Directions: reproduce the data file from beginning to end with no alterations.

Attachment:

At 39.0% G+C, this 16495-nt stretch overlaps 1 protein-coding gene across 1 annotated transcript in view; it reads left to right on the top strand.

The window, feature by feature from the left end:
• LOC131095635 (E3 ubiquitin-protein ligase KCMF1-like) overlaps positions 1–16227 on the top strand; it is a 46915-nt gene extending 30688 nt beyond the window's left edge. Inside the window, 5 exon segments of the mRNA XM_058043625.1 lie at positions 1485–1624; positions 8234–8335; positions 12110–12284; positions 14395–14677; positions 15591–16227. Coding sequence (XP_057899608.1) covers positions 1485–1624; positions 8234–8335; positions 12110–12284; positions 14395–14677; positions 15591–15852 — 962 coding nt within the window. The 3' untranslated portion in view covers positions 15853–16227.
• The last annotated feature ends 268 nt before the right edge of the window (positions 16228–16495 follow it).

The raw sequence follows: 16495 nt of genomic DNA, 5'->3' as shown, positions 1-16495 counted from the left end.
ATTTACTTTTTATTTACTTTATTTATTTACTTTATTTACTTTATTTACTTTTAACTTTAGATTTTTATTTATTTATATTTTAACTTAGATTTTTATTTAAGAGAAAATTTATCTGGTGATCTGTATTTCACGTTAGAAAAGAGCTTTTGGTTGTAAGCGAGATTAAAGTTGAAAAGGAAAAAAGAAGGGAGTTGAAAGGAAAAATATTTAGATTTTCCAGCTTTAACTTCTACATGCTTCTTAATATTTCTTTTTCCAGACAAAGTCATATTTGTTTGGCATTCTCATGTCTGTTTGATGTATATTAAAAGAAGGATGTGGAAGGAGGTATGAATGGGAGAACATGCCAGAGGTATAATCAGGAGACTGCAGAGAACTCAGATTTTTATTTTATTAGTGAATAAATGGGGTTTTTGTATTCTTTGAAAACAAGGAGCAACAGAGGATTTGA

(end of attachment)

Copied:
At 39.0% G+C, this 16495-nt stretch overlaps 1 protein-coding gene across 1 annotated transcript in view; it reads left to right on the top strand.

The window, feature by feature from the left end:
• LOC131095635 (E3 ubiquitin-protein ligase KCMF1-like) overlaps positions 1–16227 on the top strand; it is a 46915-nt gene extending 30688 nt beyond the window's left edge. Inside the window, 5 exon segments of the mRNA XM_058043625.1 lie at positions 1485–1624; positions 8234–8335; positions 12110–12284; positions 14395–14677; positions 15591–16227. Coding sequence (XP_057899608.1) covers positions 1485–1624; positions 8234–8335; positions 12110–12284; positions 14395–14677; positions 15591–15852 — 962 coding nt within the window. The 3' untranslated portion in view covers positions 15853–16227.
• The last annotated feature ends 268 nt before the right edge of the window (positions 16228–16495 follow it).

The raw sequence follows: 16495 nt of genomic DNA, 5'->3' as shown, positions 1-16495 counted from the left end.
ATTTACTTTTTATTTACTTTATTTATTTACTTTATTTACTTTATTTACTTTTAACTTTAGATTTTTATTTATTTATATTTTAACTTAGATTTTTATTTAAGAGAAAATTTATCTGGTGATCTGTATTTCACGTTAGAAAAGAGCTTTTGGTTGTAAGCGAGATTAAAGTTGAAAAGGAAAAAAGAAGGGAGTTGAAAGGAAAAATATTTAGATTTTCCAGCTTTAACTTCTACATGCTTCTTAATATTTCTTTTTCCAGACAAAGTCATATTTGTTTGGCATTCTCATGTCTGTTTGATGTATATTAAAAGAAGGATGTGGAAGGAGGTATGAATGGGAGAACATGCCAGAGGTATAATCAGGAGACTGCAGAGAACTCAGATTTTTATTTTATTAGTGAATAAATGGGGTTTTTGTATTCTTTGAAAACAAGGAGCAACAGAGGATTTGA